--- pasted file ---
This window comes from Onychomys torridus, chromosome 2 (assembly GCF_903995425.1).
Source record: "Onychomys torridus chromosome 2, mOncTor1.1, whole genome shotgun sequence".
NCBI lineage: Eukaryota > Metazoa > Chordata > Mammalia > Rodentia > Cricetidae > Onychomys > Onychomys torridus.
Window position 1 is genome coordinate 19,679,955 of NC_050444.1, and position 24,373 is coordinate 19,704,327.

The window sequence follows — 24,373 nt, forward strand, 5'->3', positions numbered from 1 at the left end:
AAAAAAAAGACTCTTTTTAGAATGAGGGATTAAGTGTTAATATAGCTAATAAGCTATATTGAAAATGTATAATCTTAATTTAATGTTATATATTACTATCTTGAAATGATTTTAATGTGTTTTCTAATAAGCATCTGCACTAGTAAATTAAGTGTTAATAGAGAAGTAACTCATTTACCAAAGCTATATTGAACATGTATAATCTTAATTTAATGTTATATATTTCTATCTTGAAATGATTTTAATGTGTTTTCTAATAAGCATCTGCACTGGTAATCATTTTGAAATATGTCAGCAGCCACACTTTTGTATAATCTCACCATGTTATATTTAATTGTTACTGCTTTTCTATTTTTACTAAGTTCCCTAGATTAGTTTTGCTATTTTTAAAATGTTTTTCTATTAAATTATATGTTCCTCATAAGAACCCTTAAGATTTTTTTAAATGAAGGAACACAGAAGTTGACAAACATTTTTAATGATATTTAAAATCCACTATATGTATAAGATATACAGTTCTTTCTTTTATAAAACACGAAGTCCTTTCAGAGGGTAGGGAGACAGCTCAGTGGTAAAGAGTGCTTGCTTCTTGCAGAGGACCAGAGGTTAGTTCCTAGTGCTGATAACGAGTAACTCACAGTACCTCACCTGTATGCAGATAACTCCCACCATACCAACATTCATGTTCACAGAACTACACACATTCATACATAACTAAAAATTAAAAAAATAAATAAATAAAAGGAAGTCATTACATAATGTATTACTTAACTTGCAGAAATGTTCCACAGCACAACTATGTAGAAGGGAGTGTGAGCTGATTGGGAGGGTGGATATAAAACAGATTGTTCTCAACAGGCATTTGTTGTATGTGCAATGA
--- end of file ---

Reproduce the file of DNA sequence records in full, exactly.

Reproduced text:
This window comes from Onychomys torridus, chromosome 2 (assembly GCF_903995425.1).
Source record: "Onychomys torridus chromosome 2, mOncTor1.1, whole genome shotgun sequence".
NCBI lineage: Eukaryota > Metazoa > Chordata > Mammalia > Rodentia > Cricetidae > Onychomys > Onychomys torridus.
Window position 1 is genome coordinate 19,679,955 of NC_050444.1, and position 24,373 is coordinate 19,704,327.

The window sequence follows — 24,373 nt, forward strand, 5'->3', positions numbered from 1 at the left end:
AAAAAAAAGACTCTTTTTAGAATGAGGGATTAAGTGTTAATATAGCTAATAAGCTATATTGAAAATGTATAATCTTAATTTAATGTTATATATTACTATCTTGAAATGATTTTAATGTGTTTTCTAATAAGCATCTGCACTAGTAAATTAAGTGTTAATAGAGAAGTAACTCATTTACCAAAGCTATATTGAACATGTATAATCTTAATTTAATGTTATATATTTCTATCTTGAAATGATTTTAATGTGTTTTCTAATAAGCATCTGCACTGGTAATCATTTTGAAATATGTCAGCAGCCACACTTTTGTATAATCTCACCATGTTATATTTAATTGTTACTGCTTTTCTATTTTTACTAAGTTCCCTAGATTAGTTTTGCTATTTTTAAAATGTTTTTCTATTAAATTATATGTTCCTCATAAGAACCCTTAAGATTTTTTTAAATGAAGGAACACAGAAGTTGACAAACATTTTTAATGATATTTAAAATCCACTATATGTATAAGATATACAGTTCTTTCTTTTATAAAACACGAAGTCCTTTCAGAGGGTAGGGAGACAGCTCAGTGGTAAAGAGTGCTTGCTTCTTGCAGAGGACCAGAGGTTAGTTCCTAGTGCTGATAACGAGTAACTCACAGTACCTCACCTGTATGCAGATAACTCCCACCATACCAACATTCATGTTCACAGAACTACACACATTCATACATAACTAAAAATTAAAAAAATAAATAAATAAAAGGAAGTCATTACATAATGTATTACTTAACTTGCAGAAATGTTCCACAGCACAACTATGTAGAAGGGAGTGTGAGCTGATTGGGAGGGTGGATATAAAACAGATTGTTCTCAACAGGCATTTGTTGTATGTGCAATGA